The technology also receives payment data from servicers and mirrors it on a public blockchain through the digital asset accounts, encrypting payment and balance information when payments arrive, the amounts.

“The goal for this first phase is to create ultimate transparency at the loan level,” Ferreira said, adding that investors will get daily access to payment information, instead of waiting the typical 55 days.

Matera said the inclusion of enhanced payment and prepayment reporting within the SEMT securitization platform is the first step toward putting the entire RMBS platform on the blockchain.

“By leveraging the speed and accuracy of [DLT] we believe we can drastically increase transparency and reduce the points of friction in the life of a residential mortgage loan, including legal documents and contracts, diligence, reporting and data,” Matera said.

As an example, he added, loan-level payment reporting may provide greater insight into borrower payment and prepayment activity on a more frequent basis than is traditional available.

Ferreira said the second phase, currently aiming for completion in mid-2022, will be to work with servicers to create payment rails via the blockchain for borrowers to make payments that will be distributed directly to the portfolio or trust that owns the loans. In the third phase, he added, the firm aims to build a trading platform for digital assets backed by loans or fractionalized loans.

“The ultimate goal is to be able to trade these digital assets on a blockchain, where parties can easily trade assets back and forth within seconds,” he said.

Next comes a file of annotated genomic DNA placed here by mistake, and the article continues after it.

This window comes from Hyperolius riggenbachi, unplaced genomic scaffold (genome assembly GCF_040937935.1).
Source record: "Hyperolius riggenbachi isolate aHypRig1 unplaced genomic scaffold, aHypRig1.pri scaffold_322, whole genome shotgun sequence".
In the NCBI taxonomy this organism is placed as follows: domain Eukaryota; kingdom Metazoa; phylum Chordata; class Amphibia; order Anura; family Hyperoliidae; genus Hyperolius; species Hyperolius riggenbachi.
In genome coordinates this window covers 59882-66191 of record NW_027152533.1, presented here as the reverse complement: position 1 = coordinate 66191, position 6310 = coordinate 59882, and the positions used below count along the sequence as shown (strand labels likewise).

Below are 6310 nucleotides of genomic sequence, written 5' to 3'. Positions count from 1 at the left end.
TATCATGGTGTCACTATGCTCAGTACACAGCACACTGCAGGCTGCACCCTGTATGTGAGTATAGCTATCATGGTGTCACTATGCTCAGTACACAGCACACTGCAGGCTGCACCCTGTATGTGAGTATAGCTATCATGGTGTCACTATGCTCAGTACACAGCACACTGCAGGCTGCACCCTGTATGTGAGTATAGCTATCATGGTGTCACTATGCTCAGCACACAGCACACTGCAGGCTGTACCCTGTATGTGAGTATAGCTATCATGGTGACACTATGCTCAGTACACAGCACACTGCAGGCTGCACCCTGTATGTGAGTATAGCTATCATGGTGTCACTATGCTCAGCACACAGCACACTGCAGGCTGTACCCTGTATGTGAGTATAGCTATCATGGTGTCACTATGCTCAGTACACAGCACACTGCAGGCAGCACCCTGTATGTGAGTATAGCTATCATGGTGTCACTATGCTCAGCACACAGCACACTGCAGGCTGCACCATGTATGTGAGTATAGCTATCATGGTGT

The arrival of last two phases, which go beyond providing access to information and provide transactional capability, may depend in part on regulators.

“Everybody wants to stay within the guardrails, and I think there’s still an element of working out what those are,” said Tom Schopflocher, senior director, global structured product research at S&P Global Ratings.

S&P Global Ratings analyzed the potential risks of putting ABS on a blockchain within the context of its “five pillars” approach to rating structured finance transactions. It determined that the two biggest risk types are “legal and regulatory,” followed by “operational and administrative.”

Severity risk and portability risk follow, and credit risk is the fifth and least worrisome risk type.

“We do not expect asset performance to be affected initially should blockchain be adopted, nor do we expect borrower behavior to be influenced by the use of blockchain,” S&P Global Ratings said. “As such, we believe the credit quality of the assets would be the least affected pillar of our analysis.”